The unique 7,200-yard golf course was designed by architect Ed Shearon and features intriguing views of the vineyards as it meanders through the south Jerseys Pinelands. Every hole seems to offer risk/reward opportunities and thoughtful strategic elements. Wide fairways are inviting but reward the well-placed tee shot, fairway bunkers and water are in play often enough to provide some variety, and the undulating greens place a premium on an accurate approach game.
Five sets of tees give golfers a course to suite every game, ranging from 5,176 to 7,213 yards. From the recommended white tees, Vineyard Golf measure 6,358 with a 70.2/123 rating/slope. Any number of holes are standouts, but the seventh is perhaps the most memorable. From the whites, it plays 400 yards from an elevated tee box surrounded by the vineyard. The right-to-left dog leg is protected by bunkers on both sides of the curve and the approach to the green is guarded by trees left, so club selection off the tee is critical.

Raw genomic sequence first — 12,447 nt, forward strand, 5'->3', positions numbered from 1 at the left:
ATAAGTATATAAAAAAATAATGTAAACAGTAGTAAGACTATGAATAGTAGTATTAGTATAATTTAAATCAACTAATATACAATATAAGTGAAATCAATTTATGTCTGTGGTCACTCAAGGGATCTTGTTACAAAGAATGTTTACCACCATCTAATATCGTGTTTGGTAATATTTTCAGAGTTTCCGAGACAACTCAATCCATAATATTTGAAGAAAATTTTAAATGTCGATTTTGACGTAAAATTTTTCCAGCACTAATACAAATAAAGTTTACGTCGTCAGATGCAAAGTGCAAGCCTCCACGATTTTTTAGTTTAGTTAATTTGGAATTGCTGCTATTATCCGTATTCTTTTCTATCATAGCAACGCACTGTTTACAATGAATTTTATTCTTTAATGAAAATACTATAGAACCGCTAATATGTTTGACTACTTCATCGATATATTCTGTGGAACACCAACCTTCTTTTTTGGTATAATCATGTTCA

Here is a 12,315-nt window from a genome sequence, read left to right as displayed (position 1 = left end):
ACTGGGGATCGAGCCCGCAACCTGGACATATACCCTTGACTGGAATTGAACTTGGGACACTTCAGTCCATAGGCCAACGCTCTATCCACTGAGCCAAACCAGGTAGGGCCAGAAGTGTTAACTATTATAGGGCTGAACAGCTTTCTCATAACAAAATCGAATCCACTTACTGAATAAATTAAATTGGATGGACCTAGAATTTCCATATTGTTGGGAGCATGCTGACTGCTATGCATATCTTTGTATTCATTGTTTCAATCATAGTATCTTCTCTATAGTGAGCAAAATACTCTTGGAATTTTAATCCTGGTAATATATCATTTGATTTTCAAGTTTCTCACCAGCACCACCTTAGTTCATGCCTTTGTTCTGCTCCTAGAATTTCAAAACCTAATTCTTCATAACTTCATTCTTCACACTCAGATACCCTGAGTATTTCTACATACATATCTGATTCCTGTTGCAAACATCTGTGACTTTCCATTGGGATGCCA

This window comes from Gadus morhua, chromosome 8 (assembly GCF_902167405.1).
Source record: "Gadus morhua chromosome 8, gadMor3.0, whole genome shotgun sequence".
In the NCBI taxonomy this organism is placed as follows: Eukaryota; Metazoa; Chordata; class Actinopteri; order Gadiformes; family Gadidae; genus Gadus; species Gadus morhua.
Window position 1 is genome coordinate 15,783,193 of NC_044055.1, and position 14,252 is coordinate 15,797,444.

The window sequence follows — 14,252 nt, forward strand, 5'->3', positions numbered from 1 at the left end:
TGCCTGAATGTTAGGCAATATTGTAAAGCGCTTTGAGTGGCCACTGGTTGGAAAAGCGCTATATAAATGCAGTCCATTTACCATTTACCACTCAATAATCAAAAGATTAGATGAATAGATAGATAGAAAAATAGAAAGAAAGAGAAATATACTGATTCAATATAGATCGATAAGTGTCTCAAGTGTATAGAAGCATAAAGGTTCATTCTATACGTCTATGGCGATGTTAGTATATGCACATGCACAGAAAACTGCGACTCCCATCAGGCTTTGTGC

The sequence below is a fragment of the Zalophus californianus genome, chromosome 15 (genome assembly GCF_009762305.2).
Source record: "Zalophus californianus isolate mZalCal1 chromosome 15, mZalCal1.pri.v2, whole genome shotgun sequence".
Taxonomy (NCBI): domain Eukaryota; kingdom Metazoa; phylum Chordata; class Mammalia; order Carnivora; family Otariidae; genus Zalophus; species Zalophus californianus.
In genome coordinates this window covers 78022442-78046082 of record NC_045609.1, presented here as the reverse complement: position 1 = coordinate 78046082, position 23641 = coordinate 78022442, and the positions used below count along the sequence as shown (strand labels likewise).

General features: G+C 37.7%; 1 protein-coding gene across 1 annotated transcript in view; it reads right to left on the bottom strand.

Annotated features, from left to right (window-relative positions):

The owners of Renault Winery Resort created the golf course ten years ago, but the winery itself dates back to the 1864. The first vines were brought to America from his native France by Louis Nicolas Renault. Opened to the public in 1870, the Renault Winery eventually become the largest producer of champagne in the United States at one point; a distinction it was able to claim (and retain) since it was made before the term "champagne" was reserved by French producers.
The winery once had 600 acres of grapes but a large portion of the space was developed into a resort starting in 1983 with the opening of a restaurant. The resort's Tuscany Hotel opened in 2001 and golf was added in 2004. In addition to the small, European-style hotel, Vineyard Golf at Renault features a gourmet restaurant, a historic winery building offering tours, lavish banquet rooms for weddings and celebrations and, of course, a golf course that is as fine as the wine.